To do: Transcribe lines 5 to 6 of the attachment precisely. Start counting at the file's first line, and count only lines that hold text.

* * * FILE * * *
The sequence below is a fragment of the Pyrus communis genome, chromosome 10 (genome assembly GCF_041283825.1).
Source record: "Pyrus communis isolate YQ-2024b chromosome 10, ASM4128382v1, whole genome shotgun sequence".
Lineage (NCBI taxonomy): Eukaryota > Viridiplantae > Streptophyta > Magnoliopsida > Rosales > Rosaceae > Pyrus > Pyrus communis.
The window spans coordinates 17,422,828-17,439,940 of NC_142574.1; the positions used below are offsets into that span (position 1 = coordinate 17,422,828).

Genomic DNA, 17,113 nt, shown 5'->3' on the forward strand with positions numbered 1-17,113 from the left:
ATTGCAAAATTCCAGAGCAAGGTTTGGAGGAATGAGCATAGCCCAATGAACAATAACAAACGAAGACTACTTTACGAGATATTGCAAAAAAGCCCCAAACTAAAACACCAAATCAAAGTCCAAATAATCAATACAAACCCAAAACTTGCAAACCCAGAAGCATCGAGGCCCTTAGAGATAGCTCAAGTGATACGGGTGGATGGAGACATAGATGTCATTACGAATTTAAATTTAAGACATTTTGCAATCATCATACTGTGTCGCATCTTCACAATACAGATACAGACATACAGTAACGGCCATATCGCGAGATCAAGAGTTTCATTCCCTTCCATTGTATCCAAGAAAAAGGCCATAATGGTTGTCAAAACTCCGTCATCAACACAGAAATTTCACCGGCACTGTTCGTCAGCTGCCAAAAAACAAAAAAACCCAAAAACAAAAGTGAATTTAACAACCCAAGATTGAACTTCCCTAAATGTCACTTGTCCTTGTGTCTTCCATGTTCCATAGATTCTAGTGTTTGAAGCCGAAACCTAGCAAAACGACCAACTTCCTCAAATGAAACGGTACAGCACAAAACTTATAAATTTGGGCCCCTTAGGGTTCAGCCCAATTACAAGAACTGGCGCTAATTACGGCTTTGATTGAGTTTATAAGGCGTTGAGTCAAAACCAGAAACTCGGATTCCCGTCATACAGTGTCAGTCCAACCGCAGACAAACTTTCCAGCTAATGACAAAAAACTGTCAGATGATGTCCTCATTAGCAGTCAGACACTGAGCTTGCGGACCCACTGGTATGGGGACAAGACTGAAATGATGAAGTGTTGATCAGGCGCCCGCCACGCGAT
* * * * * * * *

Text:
Genomic DNA, 17,113 nt, shown 5'->3' on the forward strand with positions numbered 1-17,113 from the left:
ATTGCAAAATTCCAGAGCAAGGTTTGGAGGAATGAGCATAGCCCAATGAACAATAACAAACGAAGACTACTTTACGAGATATTGCAAAAAAGCCCCAAACTAAAACACCAAATCAAAGTCCAAATAATCAATACAAACCCAAAACTTGCAAACCCAGAAGCATCGAGGCCCTTAGAGATAGCTCAAGTGATACGGGTGGATGGAGACATAGATGTCATTACGAATTTAAATTTAAGACATTTTGCAATCATCATACTGTGTCGCATCTTCACAATACAGATACAGACATACAGTAACGGCCATATCGCGAGATCAAGAGTTTCATTCCCTTCCATTGTATCCAAGAAAAAGGCCATAATGGTTGTCAAAACTCCGTCATCAACACAGAAATTTCACCGGCACTGTTCGTCAGCTGCCAAAAAACAAAAAAACCCAAAAACAAAAGTGAATTTAACAACCCAAGATTGAACTTCCCTAAATGTCACTTGTCCTTGTGTCTTCCATGTTCCATAGATTCTAGTGTTTGAAGCCGAAACCTAGCAAAACGACCAACTTCCTCAAATGAAACGGTACAGCACAAAACTTATAAATTTGGGCCCCTTAGGGTTCAGCCCAATTACAAGAACTGGCGCTAATTACGGCTTTGATTGAGTTTATAAGGCGTTGAGTCAAAACCAGAAACTCGGATTCCCGTCATACAGTGTCAGTCCAACCGCAGACAAACTTTCCAGCTAATGACAAAAAACTGTCAGATGATGTCCTCATTAGCAGTCAGACACTGAGCTTGCGGACCCACTGGTATGGGGACAAGACTGAAATGATGAAGTGTTGATCAGGCGCCCGCCACGCGAT